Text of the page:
The true cost of the essential worker during Covid-19
Gig economy workers have kept our cities going during the pandemic... but at what price?
By Melissa on July 9, 2020
During the Covid-19 lockdown, we reached out to some of you and asked you to share your stories on the impact the pandemic has been having on you — we also carried out an online survey. The results showed the true resilience and flexibility of our gig economy workers during the outbreak.
It was important for us to reach out, because not only do gig economy workers make up a large part of our customer base, but we sincerely believe they deserve continued support and recognition, even well beyond this crisis.
We did some digging...
To truly begin to appreciate our essential workers, we thought it necessary to explore what it’s taken for them to keep our cities powered and the economy moving — though at a much slower pace than we’d like.
Our findings showed that during the lockdown period, income dropped by 9% for gig economy workers in the UK. While the average income in a typical month was £1,134 after taxes, in March 2020, it fell to £1,037. Gig economy workers in Scotland took the biggest hit with their wages dropping a significant 15%.
This decrease in wages poses a serious problem. Many also told us that they don’t have enough savings to last them long should they lose their job during the crisis:
- Almost three in ten (27%) said they only have enough savings to survive for one month or less if out of work.
- One in ten (12%) would only survive for up to 2 weeks.
- A quarter (25%) said they had zero savings to fall back on.
While nearly half (49%) admitted to feeling worried about their work as a result of the Covid-19 outbreak, interestingly, the health of the nation was of greater concern than their wellbeing. People told us that they were more concerned about the impact the outbreak has had on general public health (61%) than on their job or income (33%).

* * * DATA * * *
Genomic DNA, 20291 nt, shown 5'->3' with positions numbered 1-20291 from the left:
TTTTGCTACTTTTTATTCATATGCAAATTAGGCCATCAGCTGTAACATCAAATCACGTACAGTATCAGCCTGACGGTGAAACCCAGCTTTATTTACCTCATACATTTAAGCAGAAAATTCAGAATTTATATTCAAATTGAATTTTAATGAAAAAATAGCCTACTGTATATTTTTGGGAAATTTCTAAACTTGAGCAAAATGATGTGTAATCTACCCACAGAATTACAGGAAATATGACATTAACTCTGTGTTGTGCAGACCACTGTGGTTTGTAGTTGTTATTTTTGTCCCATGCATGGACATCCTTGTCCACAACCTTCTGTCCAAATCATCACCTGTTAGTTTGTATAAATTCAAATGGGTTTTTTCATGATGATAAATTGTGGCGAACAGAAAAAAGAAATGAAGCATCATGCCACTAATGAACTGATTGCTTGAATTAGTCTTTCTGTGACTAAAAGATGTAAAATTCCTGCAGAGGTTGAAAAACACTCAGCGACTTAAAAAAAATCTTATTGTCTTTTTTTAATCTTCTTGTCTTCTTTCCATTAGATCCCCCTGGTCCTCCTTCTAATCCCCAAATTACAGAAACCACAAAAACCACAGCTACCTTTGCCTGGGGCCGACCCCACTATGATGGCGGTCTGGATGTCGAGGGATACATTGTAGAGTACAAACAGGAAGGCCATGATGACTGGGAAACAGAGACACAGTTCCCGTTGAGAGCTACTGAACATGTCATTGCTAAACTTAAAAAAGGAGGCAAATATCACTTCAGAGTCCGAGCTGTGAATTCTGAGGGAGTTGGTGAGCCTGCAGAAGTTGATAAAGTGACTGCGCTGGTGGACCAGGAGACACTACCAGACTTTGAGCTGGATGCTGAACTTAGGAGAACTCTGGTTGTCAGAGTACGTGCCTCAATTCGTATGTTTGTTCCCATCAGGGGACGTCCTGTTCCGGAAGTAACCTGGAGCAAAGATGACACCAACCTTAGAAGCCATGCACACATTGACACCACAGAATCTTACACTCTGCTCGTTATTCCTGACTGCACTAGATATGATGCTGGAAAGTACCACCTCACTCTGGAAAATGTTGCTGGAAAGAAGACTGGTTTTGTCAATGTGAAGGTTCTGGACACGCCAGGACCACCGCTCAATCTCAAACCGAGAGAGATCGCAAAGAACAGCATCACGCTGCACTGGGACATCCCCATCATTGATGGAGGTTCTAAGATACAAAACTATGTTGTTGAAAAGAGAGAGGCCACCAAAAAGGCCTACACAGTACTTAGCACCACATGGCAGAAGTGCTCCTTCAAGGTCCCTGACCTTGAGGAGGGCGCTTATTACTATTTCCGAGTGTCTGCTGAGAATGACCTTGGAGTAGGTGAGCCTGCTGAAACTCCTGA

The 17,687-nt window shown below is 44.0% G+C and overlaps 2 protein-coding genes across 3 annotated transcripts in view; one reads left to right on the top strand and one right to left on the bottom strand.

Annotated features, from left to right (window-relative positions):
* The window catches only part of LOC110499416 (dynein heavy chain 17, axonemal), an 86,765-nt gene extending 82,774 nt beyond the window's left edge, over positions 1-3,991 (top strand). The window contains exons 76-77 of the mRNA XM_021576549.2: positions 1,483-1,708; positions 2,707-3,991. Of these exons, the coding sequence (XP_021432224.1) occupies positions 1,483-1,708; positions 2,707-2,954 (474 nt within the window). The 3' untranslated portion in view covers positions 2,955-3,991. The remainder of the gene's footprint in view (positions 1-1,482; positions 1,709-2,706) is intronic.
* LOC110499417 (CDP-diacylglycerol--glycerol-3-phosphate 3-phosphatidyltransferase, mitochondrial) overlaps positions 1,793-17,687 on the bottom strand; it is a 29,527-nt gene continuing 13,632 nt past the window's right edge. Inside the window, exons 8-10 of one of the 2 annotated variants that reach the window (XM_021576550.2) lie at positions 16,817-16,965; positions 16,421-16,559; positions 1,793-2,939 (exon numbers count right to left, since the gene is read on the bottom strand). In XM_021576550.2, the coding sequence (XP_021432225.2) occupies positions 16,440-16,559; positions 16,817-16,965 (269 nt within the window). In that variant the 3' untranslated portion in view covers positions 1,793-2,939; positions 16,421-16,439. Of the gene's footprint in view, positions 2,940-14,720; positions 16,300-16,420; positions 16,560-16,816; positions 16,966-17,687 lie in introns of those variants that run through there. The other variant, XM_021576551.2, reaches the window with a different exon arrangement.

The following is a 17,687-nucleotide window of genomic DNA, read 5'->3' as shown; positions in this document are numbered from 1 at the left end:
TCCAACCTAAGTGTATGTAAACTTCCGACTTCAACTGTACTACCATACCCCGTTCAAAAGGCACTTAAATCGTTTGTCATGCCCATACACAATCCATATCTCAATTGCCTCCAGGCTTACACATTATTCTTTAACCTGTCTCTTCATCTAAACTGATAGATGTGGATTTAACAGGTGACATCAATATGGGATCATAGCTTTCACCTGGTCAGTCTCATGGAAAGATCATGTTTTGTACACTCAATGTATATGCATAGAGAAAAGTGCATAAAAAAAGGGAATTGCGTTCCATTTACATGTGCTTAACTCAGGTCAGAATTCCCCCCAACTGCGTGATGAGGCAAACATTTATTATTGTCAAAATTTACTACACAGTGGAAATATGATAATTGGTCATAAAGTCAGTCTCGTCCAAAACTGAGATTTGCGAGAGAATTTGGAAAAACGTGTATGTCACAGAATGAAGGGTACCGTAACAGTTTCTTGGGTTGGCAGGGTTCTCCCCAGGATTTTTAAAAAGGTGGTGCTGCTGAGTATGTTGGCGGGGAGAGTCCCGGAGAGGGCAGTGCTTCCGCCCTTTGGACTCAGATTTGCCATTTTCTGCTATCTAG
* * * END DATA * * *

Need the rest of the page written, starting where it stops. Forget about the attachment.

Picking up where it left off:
Strength, resilience and flexibility
To also prove the flexibility and agility of these workers, almost one in three (30%) said that if they lose their job, they’d take any job available:
- 29% said they’d consider becoming a delivery driver.
- One in three (33%) would take a job as a cleaner.
- ver half (59%) would apply for any job in a supermarket.
Survey results also showed that one in three (32%) of gig economy workers didn't feel safe going to work but felt they had to because they needed the income. Some other statistics taken from the survey regarding safety issues include the following:
- 29% continued working without protective gear (gloves, mask, hand sanitiser).
- More than one in 20 (6%) continued to work with suspected Covid-19 symptoms.
- Nearly six in ten (57%) don’t believe they’re getting paid enough for the health risk they’re currently taking at work.
Almost half (45%) of gig economy workers thought their significant role of keeping the economy going would continue to be recognised by the UK public when the outbreak is over. However, 49% thought the Government would not continue to recognise their positive role in the crisis.
And it seems that gig economy workers don't feel protected by the Government's response. They think the late delivery of the self-employed financial scheme has created an 'upstairs-downstairs' social divide between those employed and those self-employed:
- Almost half (48%) said that the Government's support scheme for the self-employed isn't useful to them.
- One in six (15%) said that the scheme doesn’t support them in the way they need support.
- Eight per cent were worried that compensation would not reach them until June.
- One in 15 (7%) said they weren’t eligible for the scheme as they had registered as self-employed after the cut-off date.
It’s impossible to ignore the essential role millions of gig economy workers are playing in keeping our cities going at this critical time, at the sacrifice of their own health. Many of whom are currently juggling two or three jobs to make ends meet. The coronavirus crisis has certainly highlighted who these essential workers really are - some of the lowest-paid people we depend on are the people who’ve continued to power our cities throughout this global crisis. From frontline workers in transport, retail and food, it’s the millions of self-employed taxi drivers, couriers and delivery workers who’ve helped keep food on our supermarket shelves and enabled the rest of us to carry out social-distancing safely.
We often take the people powering our cities for granted. They’re the engine room of the economy. We receive parcels at all hours, our shelves are full and drivers deliver. Perhaps for the first time, we realise the role they play in keeping our cities moving and come together to recognise their monumental efforts. We hope that society will continue to appreciate all their hard work even once this crisis is over.
We’d like to take this opportunity to thank those who responded to our email and participated in our research. Most of all, thank you for keeping our cities going.
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